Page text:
noir / shaviro

"But then all writers were bastards. Must come with the territory, McNihil figured." (233)

McNihilism... : K.W. Jeter's Noir (Bantam, 1998).

"'...turd in a can'; so it's a formulation of the ultimate capitalist drive, to always deliver less than what the customer believes he's paying for. So what?" Harrisch could hear his voice tensing with righteous indignation. "That's what people like me are supposed to do. In the marketplace, at least, rape is the natural order of things. And remarkably popular, too, on both sides of the exchange. People hand over their money, they lives, to DynaZauber or any other corporation, they know what they're getting. They want to get connected; the customers are always bottoms looking to get topped, the harder and bloodier, the better. That's the dirty little secret that corporations know. The successful ones, that is." (314-315)

"You're looking at the future here, pal; the future and the present and the past, all rolled up into one. The goal of commerce is to destroy history, to put its customers into the eternal Now, the big happy theme park of desires that are always at the brink of satisfaction but somehow never get there. Because if they did, the game would be over and everybody would go home. They might even move back inside their own heads and boot the happy corporations out." (380)

Steven Shaviro's Connected (see Abe's post on the book) performs a sweet manoeuvre on this dystopian sci-fi potboiler, drawing out the subterfuge in K.W. Jeter's Noir, which despite its obvious debt to the noir as a genre, and as a metaphor, plot structure, character base and study--almost everything--misses the touch of the noir classics. The noir remix is somewhat stillborn too (Foucault and Derrida are name-dropped, for example--where is the mystery? The atmosphere is heavy, the unpredictable isn't). The work seems purely on the surface--the writing structure itself remains conventional and obvious. This isn't no Raymond Chandler or Dashiell Hammett, but I was hoping for at least a touch of William Gibson, if not Pynchon. Gibson is certainly the better stylist, and Jeter if anything samples his ideas from every angle of sci-fi, not to mention the general unpleasant taste of Orwell's 1984 (there are many memes here amped in differential proportions--such as detailed biosurgery and implants--as well as odd distortions: characters still carry cellphones when email is holographic, for instance). True, the book is a mid-90s gem, and perhaps encodes the more vicious programming in its implications concerning copyright than anything (that the only suitable punishment for infringement is death). Capitalism has led to the disastrous hellscape these characters embody--or disembody--in a kind of urban apocalyptic nightmare, "metastasis cities" and the permanent homeless, the living dead (barely alive to pay their bills--even death is a no exit), internet religious cults and rented cops, lifted from a strange line of descent of sci-fi doomsday scenarios, here rendered as operational business in a wastezone of the West Coast "rim of fire"... For Jeter wrote the Blade Runner sequels, from the film based on Philip K. Dick's novel, Do Androids Dream of Electric Sheep? (Los Angeles is the same city as in Dick's imaginary and also the centre to Jeter's Noir, along with Seattle, which also figures in Do Androids...). And in many ways, Ridley Scott's adaptation owes more to Gibson--even though Neuromancer appeared after the film--than Dick. Our hero McNihil's apartment is almost a written reconstruction of Ridley and designer Syd Mead's take on Deckard's (and the character of McNihil himself somewhere between Harrison Ford and Arnie).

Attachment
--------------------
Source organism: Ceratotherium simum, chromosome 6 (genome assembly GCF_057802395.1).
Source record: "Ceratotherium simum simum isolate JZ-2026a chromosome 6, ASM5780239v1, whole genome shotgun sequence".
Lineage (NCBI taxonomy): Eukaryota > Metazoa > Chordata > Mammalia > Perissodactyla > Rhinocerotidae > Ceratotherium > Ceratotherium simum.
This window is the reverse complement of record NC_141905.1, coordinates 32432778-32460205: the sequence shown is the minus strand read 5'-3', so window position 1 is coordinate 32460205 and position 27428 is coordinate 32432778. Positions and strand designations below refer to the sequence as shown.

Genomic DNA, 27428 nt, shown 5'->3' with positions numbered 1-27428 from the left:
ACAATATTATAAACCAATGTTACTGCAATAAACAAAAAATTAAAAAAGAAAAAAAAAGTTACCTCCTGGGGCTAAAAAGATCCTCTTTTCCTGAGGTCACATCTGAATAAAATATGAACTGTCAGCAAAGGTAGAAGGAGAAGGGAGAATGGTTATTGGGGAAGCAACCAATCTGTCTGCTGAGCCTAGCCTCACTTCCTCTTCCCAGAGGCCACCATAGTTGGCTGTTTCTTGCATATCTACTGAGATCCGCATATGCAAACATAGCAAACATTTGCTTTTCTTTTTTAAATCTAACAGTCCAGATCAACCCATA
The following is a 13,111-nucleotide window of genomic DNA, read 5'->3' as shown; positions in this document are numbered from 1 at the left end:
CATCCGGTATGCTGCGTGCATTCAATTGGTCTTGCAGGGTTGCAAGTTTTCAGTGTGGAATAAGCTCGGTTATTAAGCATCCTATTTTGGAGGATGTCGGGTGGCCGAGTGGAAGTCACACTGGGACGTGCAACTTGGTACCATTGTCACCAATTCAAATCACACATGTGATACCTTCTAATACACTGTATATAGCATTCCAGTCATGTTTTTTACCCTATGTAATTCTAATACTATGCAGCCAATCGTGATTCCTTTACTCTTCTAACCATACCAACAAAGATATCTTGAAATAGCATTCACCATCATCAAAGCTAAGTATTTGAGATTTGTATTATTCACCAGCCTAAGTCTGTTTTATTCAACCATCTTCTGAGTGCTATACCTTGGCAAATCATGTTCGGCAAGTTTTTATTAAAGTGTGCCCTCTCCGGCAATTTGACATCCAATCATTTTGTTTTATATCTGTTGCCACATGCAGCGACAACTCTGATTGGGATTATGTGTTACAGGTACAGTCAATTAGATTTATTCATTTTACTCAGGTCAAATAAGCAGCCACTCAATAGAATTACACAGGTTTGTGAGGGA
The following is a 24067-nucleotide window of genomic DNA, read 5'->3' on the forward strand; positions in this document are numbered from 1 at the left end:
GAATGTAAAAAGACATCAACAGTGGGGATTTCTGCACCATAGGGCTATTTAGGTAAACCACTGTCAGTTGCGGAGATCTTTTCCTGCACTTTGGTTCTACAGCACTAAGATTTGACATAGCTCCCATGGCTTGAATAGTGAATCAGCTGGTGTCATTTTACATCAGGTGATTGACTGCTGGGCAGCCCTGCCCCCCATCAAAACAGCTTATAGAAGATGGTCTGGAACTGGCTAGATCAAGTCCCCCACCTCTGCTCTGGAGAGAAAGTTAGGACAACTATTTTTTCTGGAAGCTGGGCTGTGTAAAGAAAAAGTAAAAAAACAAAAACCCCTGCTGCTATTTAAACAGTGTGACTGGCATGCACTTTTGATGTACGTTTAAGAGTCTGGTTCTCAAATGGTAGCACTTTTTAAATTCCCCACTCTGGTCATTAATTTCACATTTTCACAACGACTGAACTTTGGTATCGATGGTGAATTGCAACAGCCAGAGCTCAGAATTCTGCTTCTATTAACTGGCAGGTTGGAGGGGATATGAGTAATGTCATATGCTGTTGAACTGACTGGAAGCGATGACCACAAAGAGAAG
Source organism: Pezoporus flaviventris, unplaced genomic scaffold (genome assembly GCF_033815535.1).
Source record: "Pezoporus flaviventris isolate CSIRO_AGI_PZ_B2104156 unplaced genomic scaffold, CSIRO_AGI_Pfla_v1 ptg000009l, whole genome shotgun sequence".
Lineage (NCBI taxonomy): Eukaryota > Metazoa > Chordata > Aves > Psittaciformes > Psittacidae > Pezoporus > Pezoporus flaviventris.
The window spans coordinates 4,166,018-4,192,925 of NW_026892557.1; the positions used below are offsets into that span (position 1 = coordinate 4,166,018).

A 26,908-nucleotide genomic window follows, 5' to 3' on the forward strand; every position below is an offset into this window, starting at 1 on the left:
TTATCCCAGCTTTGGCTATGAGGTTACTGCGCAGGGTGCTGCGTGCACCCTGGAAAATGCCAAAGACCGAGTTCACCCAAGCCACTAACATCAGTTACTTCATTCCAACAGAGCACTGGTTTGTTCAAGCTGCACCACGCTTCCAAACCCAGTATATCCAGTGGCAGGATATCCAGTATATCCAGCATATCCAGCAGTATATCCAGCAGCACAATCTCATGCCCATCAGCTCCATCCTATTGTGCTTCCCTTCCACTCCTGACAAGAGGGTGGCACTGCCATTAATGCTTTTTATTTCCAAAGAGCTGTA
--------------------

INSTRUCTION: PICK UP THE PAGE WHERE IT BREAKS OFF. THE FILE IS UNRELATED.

Worth reading, if not for the construction, presentation and style, but for the bullet listing of concepts that arise from the logical extension of unbridled corporate control (all of which--content and form--are heavily indebted--or, as McNihil would recognise, indeadted to other writers and filmmakers--just like the Blade Runner "clomes"). The ending, a textbook noir explain-the-book moment, lacks the twists and turns that delight the elegance of, say, The Maltese Falcon. But it's always difficult to surpass a classic... which is perhaps Jeter's fine point concerning McNihil's "noir" eye implants that render his sight like the films of the German Expressionists: that if you can't actually live it, or perhaps write it, at least overlay it and implant it well enough, like some kind of metaphysical wallpaper.

In terms of Shaviro, he also better executes a process argued for in his own crossover scholarly/cybertheory text, Connected: the copy, at least in this case, is better than the original (and so work should be available in the public domain, for creative reuse). Shaviro's citation and commentary remixes Jeter against the doomsday copyright control gone cancerous in Noir--and does so by angling Jeter's reused concepts toward productive scenarios. Which is to say that Connected is often the better read.

(Shaviro's moved to Detroit: good luck out there).

posted. Wed - July 28, 2004 @ 12:16 AM           |